After eight starts Jones had an ERA of 10.19 and, seeing no other option, the Mets asked Jones to accept an assignment to Norfolk to work on some things. As a player with five years of big league experience, Jones had the right to refuse such an assignment. The Mets assured him that the demotion was just a tune-up and that after a couple of starts he would be back with the big club. Jones accepted the assignment, made two minor league starts, and returned a little more than a week later. Jones went 10-4 the rest of the way with a 4.05 ERA and the Mets cruised into the playoffs as the National League Wild Card winner, slated to square off against the Giants in the Divisional Series.
The Mets and Giants split the first two games in San Francisco and the Mets took a 2-1 series lead in Game 3 on the strength of Benny Agbayani's 13th inning walk-off homerun. That set the stage for Jones in Game 4, and what followed was arguably the best postseason pitching performance in the history of the franchise. An unlikely hero, Jones dominated the Giants from start to finish, hurling a one-hit complete game shutout to give the Mets the series victory. Jones allowed just the one hit -- a 5th inning double to Jeff Kent -- and a lone walk to J.T. Snow in the same frame; he retired the Giants in order in every other inning. The win carried the Mets into the League Championship Series to face the Cardinals.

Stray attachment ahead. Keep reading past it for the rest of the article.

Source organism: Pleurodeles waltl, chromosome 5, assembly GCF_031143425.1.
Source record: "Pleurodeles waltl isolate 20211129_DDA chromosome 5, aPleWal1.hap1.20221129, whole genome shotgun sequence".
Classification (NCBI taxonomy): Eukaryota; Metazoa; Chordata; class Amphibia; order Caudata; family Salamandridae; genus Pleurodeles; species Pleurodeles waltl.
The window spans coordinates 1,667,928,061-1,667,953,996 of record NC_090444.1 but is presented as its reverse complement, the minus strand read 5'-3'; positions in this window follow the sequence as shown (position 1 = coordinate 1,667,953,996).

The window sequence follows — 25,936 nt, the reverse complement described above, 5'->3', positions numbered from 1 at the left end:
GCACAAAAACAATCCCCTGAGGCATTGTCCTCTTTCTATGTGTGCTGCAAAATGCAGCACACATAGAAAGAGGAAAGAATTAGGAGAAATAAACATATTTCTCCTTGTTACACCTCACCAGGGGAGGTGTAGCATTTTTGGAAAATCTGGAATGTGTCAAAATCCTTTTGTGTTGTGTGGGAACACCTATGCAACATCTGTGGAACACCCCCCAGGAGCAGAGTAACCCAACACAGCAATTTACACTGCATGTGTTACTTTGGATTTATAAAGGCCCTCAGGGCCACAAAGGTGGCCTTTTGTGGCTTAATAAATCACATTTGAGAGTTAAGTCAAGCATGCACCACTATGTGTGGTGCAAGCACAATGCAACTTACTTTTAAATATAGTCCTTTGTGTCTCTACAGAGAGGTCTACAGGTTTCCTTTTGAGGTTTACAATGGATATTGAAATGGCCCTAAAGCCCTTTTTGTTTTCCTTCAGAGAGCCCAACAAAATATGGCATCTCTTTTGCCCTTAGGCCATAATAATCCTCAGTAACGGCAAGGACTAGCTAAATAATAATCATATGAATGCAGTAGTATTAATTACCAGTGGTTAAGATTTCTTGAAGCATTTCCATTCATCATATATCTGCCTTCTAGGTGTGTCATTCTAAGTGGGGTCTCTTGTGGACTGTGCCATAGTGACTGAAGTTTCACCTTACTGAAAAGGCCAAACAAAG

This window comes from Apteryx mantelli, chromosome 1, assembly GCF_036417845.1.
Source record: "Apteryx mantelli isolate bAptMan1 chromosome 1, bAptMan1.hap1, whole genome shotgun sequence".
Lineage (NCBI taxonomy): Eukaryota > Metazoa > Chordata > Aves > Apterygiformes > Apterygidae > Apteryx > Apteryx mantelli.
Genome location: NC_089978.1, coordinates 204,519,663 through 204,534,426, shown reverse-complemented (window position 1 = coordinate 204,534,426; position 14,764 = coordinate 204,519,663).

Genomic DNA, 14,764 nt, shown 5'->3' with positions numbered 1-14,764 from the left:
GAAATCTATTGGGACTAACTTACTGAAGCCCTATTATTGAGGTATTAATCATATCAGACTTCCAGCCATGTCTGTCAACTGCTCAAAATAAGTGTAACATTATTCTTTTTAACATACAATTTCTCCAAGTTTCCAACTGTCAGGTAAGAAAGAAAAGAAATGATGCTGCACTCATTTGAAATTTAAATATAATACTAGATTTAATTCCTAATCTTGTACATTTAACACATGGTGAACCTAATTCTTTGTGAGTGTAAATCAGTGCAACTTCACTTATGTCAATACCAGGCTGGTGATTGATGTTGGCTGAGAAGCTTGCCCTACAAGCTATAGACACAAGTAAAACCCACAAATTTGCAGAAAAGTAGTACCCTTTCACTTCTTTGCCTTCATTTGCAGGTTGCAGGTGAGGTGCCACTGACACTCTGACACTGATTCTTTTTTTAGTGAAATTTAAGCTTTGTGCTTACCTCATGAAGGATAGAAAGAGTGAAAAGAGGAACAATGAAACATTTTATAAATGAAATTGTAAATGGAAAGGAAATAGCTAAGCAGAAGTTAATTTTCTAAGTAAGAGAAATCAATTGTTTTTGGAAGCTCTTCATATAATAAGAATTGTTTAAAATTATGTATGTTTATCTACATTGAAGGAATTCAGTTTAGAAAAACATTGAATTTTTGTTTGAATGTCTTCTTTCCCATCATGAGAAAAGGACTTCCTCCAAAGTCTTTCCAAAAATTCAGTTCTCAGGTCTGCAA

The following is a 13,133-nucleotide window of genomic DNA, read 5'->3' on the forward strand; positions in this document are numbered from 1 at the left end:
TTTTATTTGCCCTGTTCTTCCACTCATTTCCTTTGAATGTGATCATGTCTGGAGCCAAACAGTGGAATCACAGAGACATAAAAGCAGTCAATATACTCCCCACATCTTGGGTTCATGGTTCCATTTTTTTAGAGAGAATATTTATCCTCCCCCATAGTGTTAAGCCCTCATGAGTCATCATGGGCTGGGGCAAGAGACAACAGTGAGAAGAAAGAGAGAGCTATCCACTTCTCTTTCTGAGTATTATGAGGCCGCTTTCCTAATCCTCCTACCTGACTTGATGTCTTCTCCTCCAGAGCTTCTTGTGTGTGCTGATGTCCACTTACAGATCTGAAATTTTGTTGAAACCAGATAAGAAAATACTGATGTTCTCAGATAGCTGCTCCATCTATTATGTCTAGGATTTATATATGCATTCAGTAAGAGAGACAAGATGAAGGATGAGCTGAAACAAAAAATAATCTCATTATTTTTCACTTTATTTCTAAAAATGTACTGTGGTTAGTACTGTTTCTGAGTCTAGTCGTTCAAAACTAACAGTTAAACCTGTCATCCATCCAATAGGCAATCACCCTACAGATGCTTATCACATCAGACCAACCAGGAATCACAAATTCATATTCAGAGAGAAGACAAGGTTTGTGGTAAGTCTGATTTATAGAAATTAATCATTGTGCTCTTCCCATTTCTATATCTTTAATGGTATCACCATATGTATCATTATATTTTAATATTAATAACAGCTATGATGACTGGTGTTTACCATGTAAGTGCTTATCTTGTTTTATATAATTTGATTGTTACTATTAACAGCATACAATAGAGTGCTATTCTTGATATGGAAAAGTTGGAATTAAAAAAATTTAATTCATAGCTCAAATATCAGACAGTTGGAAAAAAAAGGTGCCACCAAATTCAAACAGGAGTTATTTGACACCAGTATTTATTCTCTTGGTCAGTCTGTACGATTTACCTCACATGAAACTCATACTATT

Jones made two more starts that postseason, neither impressive. He allowed six runs in four innings in Game 4 of the LCS, a game the Mets would eventually win 10-6. He started -- and lost -- Game 4 of the World Series against the Yankees, allowing three earned runs in five innings.
Jones would leave as a free agent following the 2000 season, signing with the Padres and pitching poorly for two years before calling it quits. Jones was an effective workhorse for a half-dozen of his eight seasons in New York, and he started more games in the nineties than any other Mets' pitcher. While his overall value with the club rests with his ability to eat innings, his legacy will always be Game 4 of the 2000 LDS